— Commiseration

Tumbling Composter

As a newer home gardener, compost intimidated me (still kind of does), but I really wanted to make my own and save my food waste from going into garbage. This composter is great for beginners, it has two sections inside, one for all the new stuff you are adding and the other for actively decomposing material, you just switch between the two. This is the one I bought. I highly recommend it because it is easy to assemble and very good quality (a tree fell on it once and it didn’t break.)

The 37 gallon FCMP Outdoor IM4000 Tumbling Composter has 2 compartments.

5-10 Gallon Fabric Grow Pots

My first year gardening, I didn’t have a lot of bed space in my garden but I wanted to grow as much as I could. I bought these fabric grow pots and loved them so much, I bought more the next year. I recommend these to friends who are renting or only have a balcony for growing. They are reusable each year and easy to store. I have found that they are amazing for hot peppers, I’ll put one hot pepper plant per five gallon grow pot. There are many advantages to the wool-like material for the plants, the drainage is fantastic. I especially like that I can move them around to adjust light conditions for the plants. I also have ten gallon ones for growing potatoes, it worked so well last year, I’ll be doing that again this year. I don’t have one brand I’d point people towards, but I have noticed that the less expensive ones from Amazon degrade fast, I have some with holes in them after only one season, while the more expensive ones I purchased from my local hydroponic store are still going strong after two years.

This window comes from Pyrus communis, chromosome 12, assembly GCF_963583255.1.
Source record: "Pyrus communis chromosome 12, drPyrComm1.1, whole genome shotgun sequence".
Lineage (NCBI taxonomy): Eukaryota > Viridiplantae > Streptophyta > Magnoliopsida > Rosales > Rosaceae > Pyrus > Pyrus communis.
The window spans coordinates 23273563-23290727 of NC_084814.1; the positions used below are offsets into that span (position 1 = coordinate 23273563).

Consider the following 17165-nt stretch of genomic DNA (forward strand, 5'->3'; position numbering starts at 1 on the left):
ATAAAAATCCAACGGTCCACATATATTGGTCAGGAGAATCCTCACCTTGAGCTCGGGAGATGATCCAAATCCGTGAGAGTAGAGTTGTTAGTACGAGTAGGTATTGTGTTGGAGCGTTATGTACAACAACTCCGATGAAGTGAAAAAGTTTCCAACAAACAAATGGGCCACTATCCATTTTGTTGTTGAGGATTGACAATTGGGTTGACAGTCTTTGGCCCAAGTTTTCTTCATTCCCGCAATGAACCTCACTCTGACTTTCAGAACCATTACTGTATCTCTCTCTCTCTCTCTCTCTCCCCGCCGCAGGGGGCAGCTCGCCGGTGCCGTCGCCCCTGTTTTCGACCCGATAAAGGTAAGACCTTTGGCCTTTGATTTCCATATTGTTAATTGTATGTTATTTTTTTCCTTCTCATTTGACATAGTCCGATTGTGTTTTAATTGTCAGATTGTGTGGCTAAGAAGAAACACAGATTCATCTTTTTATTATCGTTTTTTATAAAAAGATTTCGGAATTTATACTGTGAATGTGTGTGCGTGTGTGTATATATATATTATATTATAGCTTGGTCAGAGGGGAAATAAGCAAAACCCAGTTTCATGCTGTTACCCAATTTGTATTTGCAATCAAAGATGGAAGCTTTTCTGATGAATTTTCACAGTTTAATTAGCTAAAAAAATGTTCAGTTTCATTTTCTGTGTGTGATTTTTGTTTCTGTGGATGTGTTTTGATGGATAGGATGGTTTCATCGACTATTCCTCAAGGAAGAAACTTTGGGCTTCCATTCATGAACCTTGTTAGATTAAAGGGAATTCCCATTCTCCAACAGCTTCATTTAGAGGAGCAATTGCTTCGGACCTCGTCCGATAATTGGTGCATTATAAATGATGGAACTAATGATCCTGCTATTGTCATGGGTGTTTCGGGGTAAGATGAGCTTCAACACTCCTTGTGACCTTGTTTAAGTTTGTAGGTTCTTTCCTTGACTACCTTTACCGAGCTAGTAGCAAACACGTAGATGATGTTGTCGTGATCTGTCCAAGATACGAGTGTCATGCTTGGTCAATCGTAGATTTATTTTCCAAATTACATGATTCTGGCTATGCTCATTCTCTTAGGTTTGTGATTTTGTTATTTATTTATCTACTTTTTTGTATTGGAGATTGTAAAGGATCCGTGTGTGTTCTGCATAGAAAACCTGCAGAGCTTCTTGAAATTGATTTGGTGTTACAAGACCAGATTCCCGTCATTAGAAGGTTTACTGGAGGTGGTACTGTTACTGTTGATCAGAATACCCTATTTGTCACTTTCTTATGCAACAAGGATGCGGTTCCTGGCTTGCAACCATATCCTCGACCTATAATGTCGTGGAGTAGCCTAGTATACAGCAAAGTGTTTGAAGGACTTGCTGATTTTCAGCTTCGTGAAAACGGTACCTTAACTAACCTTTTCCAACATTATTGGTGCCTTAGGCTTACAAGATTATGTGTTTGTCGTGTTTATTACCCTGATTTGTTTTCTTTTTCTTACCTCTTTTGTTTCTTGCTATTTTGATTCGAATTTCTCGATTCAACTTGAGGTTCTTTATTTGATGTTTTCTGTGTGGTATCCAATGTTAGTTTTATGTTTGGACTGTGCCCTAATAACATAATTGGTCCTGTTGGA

— Elle


I think hoes are really personal choices. Everyone has a hoe they really like…but you know, I think a hoe’s a hoe.

— Erin, The Impatient Gardener

Let’s talk hoes. No no, this is gonna be PG, I promise. Garden hoes. Pretty much every gardener’s best friend when it comes to battling weeds in your garden. But what if I told you there was something out there you were missing, something that would make your life easier, and something your back would thank you for? Allow me to introduce the Hula-Ho, sometimes referred to as an action or stirrup hoe.